Kerala Folklore
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Food and Food custom of Kerala

Kerala's cuisine is renowned for its diverse flavors, use of aromatic spices, and emphasis on fresh ingredients. The traditional food of Kerala reflects the state's agricultural abundance, coastal geography, and cultural influences. Here are some key aspects of Kerala's traditional food and food customs

Puttu and Kadala curry is a classic and popular breakfast combination in Kerala, India. It is a traditional dish enjoyed by Keralites and is also loved by people from various parts of the country

Puttu is a cylindrical steamed rice cake made from ground rice flour and grated coconut. It is a common breakfast dish in Kerala and is usually served with a variety of accompaniments. To prepare puttu, rice flour is mixed with water and a pinch of salt, and then it is steamed using a puttu maker or steamer. The puttu maker is a specially designed vessel with two sections – the bottom section holds water for steaming, and the top section contains the rice-coconut mixture. When steamed, the puttu gets a fluffy texture and a subtle coconut flavor.

Kadala curry is a spicy and flavorful black chickpea (kadala) curry that is often served as an accompaniment to puttu. The chickpeas are cooked in a rich and aromatic gravy made with onions, tomatoes, coconut milk, and a blend of spices such as coriander, cumin, fennel, and red chili powder. The curry is simmered until the flavors meld together, resulting in a delicious and hearty dish that complements the mild taste of puttu perfectly.

To enjoy Puttu and Kadala, you would typically place a layer of puttu on a plate, followed by a layer of kadala curry on top. The combination of the soft and fluffy puttu with the spicy and flavorful kadala curry creates a delightful culinary experience that appeals to both locals and visitors alike. It is often served with grated coconut, ripe bananas, or papadum on the side to add extra textures and flavors to the meal.

Rice and Grains: Rice is the staple food of Kerala, and a typical meal often includes rice served with various accompaniments. Kerala's cuisine also includes a variety of other grains such as wheat, tapioca, and millets, which are used to make different dishes.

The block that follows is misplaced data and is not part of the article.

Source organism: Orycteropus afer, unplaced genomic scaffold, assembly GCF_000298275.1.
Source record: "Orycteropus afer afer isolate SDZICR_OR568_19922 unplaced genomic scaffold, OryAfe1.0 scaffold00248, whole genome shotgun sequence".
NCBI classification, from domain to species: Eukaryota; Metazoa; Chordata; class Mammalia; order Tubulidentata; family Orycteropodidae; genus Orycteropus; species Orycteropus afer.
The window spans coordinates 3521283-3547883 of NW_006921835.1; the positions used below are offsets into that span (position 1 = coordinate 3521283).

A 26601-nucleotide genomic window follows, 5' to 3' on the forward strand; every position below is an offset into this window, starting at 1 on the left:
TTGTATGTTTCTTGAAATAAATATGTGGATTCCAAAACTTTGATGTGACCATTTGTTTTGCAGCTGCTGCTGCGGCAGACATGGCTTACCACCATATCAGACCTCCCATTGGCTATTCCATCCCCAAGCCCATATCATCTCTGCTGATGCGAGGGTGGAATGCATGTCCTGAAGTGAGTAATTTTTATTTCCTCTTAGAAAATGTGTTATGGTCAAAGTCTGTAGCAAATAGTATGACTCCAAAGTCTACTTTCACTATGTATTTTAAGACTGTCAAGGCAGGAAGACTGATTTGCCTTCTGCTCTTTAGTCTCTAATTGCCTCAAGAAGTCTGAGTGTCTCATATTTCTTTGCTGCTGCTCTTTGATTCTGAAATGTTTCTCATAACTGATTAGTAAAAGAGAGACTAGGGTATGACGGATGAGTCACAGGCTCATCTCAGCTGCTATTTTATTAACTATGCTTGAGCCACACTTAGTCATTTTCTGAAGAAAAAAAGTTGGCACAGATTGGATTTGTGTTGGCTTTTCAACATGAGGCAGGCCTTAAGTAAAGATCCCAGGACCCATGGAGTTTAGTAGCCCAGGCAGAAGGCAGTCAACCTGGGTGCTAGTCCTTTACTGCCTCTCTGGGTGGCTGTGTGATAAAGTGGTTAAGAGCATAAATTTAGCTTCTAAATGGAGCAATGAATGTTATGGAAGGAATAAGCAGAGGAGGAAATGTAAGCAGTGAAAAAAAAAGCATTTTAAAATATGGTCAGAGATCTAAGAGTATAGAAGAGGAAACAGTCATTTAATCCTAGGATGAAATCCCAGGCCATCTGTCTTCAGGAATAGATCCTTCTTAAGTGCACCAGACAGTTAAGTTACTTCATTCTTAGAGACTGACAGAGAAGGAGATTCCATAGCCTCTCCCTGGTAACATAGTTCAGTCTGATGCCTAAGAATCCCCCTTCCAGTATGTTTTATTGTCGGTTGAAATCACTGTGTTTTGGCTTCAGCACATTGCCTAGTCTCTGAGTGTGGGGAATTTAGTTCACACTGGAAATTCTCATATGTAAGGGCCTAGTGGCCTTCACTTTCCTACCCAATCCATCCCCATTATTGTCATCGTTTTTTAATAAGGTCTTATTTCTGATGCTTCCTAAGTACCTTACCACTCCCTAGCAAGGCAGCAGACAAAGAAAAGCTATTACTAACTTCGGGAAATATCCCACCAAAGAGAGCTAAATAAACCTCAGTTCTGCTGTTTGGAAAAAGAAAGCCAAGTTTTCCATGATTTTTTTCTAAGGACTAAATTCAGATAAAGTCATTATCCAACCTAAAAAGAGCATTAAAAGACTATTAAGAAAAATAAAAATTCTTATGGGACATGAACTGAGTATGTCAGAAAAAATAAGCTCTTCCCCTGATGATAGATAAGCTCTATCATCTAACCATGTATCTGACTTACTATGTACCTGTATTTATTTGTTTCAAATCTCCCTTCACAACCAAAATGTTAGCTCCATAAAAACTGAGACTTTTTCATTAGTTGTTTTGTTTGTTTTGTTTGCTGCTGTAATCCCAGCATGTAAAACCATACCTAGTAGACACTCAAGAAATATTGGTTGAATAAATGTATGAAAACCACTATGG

Coconut: Coconut is a fundamental ingredient in Kerala's cooking. Coconut oil, grated coconut, and coconut milk are extensively used in most dishes, adding a rich and distinct flavor.

Sadya: Sadya is a traditional Kerala feast served on banana leaves, usually during festivals and special occasions. It is a multi-course meal that includes a variety of vegetarian dishes, served in a specific order. Sadya is a delightful and grand affair, often featuring more than a dozen dishes, including various curries, pickles, desserts, and more.

Curries and Gravies: Kerala is famous for its flavorful curries and gravies, made with a blend of spices and coconut milk. Popular curry varieties include avial (a mix of vegetables in coconut gravy), sambar (lentil-based curry with vegetables), olan (ash gourd and black-eyed peas in coconut milk), and more.

Seafood: Kerala's long coastline makes seafood an essential part of its cuisine. Prawns, fish, crabs, and mussels are often prepared with coconut and spices, creating delicious and aromatic dishes.

Appam and Idiyappam: Appam is a soft and fluffy pancake made from fermented rice batter, typically served with coconut milk and a side dish like stew or egg curry. Idiyappam, also known as "string hoppers," is made from rice flour and served similarly to appam.

Banana: Kerala has a wide variety of bananas, and they are used in various ways, both as a fruit and as an ingredient in dishes. Ethakka (ripe plantains) are often used to make pazham pori, a popular snack.

Snacks and Sweets: Kerala offers an array of snacks and sweets, such as banana chips, Kerala halwa, unniyappam (deep-fried rice and banana fritters), and payasam (a sweet milk-based dessert with various flavors).

Food Customs

Eating with Hands: In Kerala, it is common and considered traditional to eat with hands, especially during a Sadya or traditional meal. The right hand is used for eating, while the left hand is used for pouring water or passing items.> Hospitality: Kerala is known for its warm hospitality, and guests are often served with the best food available. Welcoming guests with a meal is a significant cultural norm. Feasting during Festivals: Festivals in Kerala are celebrated with elaborate feasts, especially during Onam and Vishu. The Sadya served during these festivals is an integral part of the celebrations. Religious and Ritualistic Food Offerings: During temple festivals and religious ceremonies, various food offerings are made to the deities, and later, these offerings are distributed as prasadam to the devotees. Overall, Kerala's traditional food and food customs reflect the state's cultural diversity, natural abundance, and strong ties to its rich heritage..